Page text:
Mai lifted it carefully out of its hiding place. How beautiful it was with its tiny flowers and leaves on the top and vines twisting along the sides. It was large and heavy

in her hand — probably just about the right size to fit into her mother's palm. She inhaled the fragrance of the pastry. Was it a fruit flavor? Maybe pineapple? Or peanut?

How many egg yolks were in it? The very cheap ones had no egg yolk; the most expensive ones had several. Her nose gave her no clue.

About the author

Caroline L. Steele is a teacher at Waipahu High School, instructing students in Spanish and English as a second language, "and history when they let me."

She recently returned from China, where she lived for three years. "I was impressed by the poverty and struggle to make needs meet," she said.

Carefully, gently, she lifted the cake to her mouth. Almost without realizing it, she took a bite — just a small one — from the edge. She closed her eyes as she savored the soft filling on her tongue: peanut!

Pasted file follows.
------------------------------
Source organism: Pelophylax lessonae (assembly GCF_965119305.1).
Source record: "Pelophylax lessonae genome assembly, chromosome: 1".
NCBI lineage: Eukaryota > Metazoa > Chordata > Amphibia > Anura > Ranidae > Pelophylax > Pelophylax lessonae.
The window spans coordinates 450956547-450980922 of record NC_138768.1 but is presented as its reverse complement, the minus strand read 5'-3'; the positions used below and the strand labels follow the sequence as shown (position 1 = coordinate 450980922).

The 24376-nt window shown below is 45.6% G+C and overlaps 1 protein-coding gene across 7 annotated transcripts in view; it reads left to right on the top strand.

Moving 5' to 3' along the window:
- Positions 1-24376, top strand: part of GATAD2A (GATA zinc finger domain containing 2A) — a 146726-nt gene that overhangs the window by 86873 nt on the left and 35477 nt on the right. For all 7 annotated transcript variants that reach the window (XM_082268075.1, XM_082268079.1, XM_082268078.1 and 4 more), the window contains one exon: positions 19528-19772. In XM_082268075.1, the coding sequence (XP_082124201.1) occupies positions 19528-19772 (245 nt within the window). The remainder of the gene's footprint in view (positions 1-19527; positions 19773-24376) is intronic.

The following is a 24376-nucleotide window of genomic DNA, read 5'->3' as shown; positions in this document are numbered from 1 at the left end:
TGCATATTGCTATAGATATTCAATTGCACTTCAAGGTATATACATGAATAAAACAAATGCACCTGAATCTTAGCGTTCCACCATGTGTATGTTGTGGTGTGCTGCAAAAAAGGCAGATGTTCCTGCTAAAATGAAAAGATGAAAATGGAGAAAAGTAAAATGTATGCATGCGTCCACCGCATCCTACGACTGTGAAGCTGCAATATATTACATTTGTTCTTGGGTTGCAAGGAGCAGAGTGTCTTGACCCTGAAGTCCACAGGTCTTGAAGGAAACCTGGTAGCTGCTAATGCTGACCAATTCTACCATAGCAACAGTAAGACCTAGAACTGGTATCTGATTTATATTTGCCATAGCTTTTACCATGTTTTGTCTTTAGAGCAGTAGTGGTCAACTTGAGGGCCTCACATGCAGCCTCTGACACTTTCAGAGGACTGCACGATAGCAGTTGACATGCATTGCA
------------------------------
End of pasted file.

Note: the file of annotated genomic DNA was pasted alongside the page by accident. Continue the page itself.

What a taste of paradise, those few seconds, as the filling melted in her mouth. All her taste buds seemed to come alive and sing as she rolled the morsel around with her tongue. Slowly she chewed the pastry and swallowed.

Then her eyes opened wide! Whatever had she done! The moon cake was ruined! What would happen when the family discovered the scar? Suddenly she knew fear as never before.

Autumn Festival day dawned, crisp and bright, but Mai shivered with fear whenever she thought about the maimed moon cake. If only the moon cake could grow like the moon in the sky and fill in that little bite!

At dinner, she simply could not eat. Her throat refused to allow her to swallow, so great was her anxiety. Her oldest brother said, "If you aren't going to eat your zhou zi, can I have it?" With trembling fingers, chopsticks dancing in her hand, she passed her dinner to him.

At last the meal was over and her mother began clearing the table. Mai was visibly shaking now, teeth chattering, knees knocking, expecting severe punishment at any moment.